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Climatic Change

, Volume 119, Issue 3–4, pp 705–718 | Cite as

The importance of record length in estimating the magnitude of climatic changes: an example using 175 years of lake ice-out dates in New England

  • Glenn A. Hodgkins
Article

Abstract

Many studies have shown that lake ice-out (break-up) dates in the Northern Hemisphere are useful indicators of late winter/early spring climate change. Trends in lake ice-out dates in New England, USA, were analyzed for 25, 50, 75, 100, 125, 150, and 175 year periods ending in 2008. More than 100 years of ice-out data were available for 19 of the 28 lakes in this study. The magnitude of trends over time depends on the length of the period considered. For the recent 25-year period, there was a mix of earlier and later ice-out dates. Lake ice-outs during the last 50 years became earlier by 1.8 days/decade (median change for all lakes with adequate data). This is a much higher rate than for longer historical periods; ice-outs became earlier by 0.6 days/decade during the last 75 years, 0.4 days/decade during the last 100 years, and 0.6 days/decade during the last 125 years. The significance of trends was assessed under the assumption of serial independence of historical ice-out dates and under the assumption of short and long term persistence. Hypolimnion dissolved oxygen (DO) levels are an important factor in lake eutrophication and coldwater fish survival. Based on historical data available at three lakes, 32 to 46 % of the interannual variability of late summer hypolimnion DO levels was related to ice-out dates; earlier ice-outs were associated with lower DO levels.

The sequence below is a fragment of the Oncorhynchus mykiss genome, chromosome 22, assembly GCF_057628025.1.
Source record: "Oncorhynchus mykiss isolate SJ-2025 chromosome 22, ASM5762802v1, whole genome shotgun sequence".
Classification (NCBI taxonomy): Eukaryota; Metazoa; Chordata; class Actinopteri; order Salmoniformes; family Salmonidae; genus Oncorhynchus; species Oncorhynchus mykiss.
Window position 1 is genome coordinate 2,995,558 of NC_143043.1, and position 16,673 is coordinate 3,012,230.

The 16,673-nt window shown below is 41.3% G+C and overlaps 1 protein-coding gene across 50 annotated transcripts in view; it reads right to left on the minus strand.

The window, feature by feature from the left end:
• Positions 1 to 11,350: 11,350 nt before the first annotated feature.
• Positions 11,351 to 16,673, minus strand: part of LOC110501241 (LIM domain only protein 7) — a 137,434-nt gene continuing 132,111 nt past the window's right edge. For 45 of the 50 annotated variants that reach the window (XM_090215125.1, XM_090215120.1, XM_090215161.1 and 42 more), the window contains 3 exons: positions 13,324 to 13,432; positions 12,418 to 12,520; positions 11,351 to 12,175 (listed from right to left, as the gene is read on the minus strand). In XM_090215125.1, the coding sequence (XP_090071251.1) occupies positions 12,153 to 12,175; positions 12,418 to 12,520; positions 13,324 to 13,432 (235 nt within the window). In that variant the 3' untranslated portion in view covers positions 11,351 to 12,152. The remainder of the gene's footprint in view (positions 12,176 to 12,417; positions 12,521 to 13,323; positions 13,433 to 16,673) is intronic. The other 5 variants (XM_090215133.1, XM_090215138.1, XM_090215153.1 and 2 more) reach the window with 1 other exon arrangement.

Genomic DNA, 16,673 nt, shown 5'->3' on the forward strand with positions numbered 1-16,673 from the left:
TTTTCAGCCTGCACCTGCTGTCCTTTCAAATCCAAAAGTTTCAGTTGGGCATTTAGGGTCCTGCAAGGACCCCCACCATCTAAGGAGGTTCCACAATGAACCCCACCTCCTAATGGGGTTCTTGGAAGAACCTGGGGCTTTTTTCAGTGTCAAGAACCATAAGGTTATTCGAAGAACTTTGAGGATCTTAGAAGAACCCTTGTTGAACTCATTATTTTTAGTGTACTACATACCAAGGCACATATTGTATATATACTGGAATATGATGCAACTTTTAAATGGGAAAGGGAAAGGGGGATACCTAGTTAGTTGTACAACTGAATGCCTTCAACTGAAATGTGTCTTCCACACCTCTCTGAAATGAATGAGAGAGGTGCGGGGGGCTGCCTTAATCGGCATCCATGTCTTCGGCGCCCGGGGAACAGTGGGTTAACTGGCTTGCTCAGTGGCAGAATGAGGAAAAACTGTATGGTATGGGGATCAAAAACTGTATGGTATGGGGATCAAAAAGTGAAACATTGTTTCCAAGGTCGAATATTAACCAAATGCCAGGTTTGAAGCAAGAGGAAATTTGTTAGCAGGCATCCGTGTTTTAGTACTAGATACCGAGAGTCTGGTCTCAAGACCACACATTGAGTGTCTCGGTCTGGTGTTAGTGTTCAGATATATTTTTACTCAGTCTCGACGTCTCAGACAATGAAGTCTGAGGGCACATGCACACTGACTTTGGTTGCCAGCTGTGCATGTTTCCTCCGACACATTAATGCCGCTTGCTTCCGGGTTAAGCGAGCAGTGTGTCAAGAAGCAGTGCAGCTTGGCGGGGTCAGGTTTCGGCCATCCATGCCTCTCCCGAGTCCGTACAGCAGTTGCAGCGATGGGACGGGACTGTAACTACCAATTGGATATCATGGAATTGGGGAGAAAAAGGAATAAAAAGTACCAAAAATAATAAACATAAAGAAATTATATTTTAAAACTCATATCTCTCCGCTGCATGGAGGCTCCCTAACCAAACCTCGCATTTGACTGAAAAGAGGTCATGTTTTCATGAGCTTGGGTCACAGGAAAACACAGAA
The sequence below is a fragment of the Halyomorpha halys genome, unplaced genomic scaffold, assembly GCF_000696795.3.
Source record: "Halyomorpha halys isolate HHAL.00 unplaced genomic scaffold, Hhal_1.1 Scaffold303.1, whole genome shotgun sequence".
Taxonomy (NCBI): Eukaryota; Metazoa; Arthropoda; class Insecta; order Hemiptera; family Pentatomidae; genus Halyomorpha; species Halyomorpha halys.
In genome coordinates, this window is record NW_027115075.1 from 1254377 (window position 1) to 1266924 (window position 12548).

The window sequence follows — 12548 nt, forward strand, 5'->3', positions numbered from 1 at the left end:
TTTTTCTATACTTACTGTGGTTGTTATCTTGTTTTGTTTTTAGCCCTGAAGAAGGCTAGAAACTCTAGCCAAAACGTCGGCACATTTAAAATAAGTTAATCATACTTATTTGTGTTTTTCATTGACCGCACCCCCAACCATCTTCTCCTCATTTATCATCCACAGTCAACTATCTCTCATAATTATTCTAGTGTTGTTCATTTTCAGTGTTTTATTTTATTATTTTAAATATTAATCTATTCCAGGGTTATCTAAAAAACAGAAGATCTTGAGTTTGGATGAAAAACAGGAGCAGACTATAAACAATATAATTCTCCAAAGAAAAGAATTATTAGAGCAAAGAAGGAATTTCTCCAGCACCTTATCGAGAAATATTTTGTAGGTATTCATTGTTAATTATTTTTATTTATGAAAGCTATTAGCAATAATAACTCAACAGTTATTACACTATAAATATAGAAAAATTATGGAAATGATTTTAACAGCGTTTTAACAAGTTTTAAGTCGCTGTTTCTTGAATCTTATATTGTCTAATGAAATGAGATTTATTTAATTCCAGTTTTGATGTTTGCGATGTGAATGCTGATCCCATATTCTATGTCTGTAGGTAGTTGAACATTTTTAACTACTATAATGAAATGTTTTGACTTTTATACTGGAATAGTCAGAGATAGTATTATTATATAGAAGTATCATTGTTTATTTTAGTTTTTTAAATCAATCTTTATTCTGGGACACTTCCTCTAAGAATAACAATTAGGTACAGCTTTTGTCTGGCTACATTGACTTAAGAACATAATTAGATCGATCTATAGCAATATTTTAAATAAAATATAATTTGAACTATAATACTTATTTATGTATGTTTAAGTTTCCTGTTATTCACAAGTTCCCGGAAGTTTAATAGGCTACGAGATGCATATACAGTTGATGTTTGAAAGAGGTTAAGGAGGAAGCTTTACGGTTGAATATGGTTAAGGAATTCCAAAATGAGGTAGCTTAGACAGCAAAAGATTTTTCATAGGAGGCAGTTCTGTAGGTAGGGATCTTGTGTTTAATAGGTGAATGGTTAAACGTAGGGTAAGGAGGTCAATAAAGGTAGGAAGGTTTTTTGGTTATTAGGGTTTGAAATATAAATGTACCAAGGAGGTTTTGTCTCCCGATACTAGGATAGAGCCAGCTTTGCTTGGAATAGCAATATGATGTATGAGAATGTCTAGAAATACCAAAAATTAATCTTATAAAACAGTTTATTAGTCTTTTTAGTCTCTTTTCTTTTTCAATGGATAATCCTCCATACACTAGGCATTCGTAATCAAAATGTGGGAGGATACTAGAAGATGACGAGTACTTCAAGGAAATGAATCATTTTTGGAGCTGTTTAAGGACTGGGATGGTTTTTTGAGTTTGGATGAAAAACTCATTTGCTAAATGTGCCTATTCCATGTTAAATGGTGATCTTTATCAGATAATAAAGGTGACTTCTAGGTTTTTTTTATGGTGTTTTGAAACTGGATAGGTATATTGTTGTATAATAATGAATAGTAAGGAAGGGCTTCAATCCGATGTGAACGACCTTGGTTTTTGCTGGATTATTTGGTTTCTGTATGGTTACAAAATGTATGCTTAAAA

Keywords

Dissolve Oxygen Long Term Persistence Urban Heat Island Effect Individual Lake Spring Climate Change 
These keywords were added by machine and not by the authors. This process is experimental and the keywords may be updated as the learning algorithm improves.

Notes

Acknowledgments

I thank Harry Lins and Tim Cohn for technical and computational assistance related to LTP.

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Copyright information

© U.S. Government 2013

Authors and Affiliations

  1. 1.U.S. Geological Survey, New England Water Science CenterAugustaUSA

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